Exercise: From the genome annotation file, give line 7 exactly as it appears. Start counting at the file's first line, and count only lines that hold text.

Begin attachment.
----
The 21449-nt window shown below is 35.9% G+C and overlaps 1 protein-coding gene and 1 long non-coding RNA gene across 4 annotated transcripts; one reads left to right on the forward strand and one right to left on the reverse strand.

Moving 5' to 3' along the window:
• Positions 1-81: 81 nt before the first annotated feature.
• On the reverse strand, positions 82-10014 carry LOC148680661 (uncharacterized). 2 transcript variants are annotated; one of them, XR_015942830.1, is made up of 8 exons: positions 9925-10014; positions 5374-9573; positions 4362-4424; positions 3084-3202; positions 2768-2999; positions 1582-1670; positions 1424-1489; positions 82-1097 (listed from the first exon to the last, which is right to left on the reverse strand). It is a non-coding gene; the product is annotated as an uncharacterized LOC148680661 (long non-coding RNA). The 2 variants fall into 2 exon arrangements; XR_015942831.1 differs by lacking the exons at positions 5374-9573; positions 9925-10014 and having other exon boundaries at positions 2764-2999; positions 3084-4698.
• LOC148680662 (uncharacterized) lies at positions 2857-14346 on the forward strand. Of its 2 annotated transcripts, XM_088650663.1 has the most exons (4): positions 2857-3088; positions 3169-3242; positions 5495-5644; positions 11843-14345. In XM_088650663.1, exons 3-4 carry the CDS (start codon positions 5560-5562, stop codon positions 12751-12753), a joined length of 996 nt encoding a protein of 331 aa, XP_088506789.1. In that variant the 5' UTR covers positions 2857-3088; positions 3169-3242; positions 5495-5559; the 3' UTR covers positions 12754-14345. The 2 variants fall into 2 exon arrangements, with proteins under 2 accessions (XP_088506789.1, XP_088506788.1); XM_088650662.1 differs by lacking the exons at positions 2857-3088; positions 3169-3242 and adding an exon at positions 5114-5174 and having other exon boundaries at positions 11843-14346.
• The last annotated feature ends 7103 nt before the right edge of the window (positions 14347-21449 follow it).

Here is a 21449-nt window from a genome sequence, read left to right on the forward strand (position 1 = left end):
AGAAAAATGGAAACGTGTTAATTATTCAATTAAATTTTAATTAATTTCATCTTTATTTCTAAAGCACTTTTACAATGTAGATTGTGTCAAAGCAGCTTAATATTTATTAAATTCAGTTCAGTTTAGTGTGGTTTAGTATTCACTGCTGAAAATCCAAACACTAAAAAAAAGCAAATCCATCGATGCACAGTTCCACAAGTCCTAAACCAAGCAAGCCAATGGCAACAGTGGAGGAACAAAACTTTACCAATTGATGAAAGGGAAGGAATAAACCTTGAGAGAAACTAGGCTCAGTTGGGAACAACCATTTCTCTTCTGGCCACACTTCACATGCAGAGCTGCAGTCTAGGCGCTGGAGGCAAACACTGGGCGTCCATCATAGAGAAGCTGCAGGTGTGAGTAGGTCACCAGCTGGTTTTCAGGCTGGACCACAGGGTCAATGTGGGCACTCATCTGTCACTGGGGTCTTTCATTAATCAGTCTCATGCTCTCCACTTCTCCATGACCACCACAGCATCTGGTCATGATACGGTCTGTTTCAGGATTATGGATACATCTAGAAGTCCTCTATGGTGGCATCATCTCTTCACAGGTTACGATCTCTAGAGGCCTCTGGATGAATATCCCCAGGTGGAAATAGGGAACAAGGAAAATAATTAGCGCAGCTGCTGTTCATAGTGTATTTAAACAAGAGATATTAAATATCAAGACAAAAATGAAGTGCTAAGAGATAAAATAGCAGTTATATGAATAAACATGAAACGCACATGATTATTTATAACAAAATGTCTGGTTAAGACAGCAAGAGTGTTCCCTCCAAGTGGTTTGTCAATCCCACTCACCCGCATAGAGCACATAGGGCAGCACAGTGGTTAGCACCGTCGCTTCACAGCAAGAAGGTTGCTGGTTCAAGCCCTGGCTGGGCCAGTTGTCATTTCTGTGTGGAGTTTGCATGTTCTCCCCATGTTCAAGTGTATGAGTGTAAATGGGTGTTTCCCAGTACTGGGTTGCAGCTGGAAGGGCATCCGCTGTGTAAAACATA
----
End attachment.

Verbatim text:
Here is a 21449-nt window from a genome sequence, read left to right on the forward strand (position 1 = left end):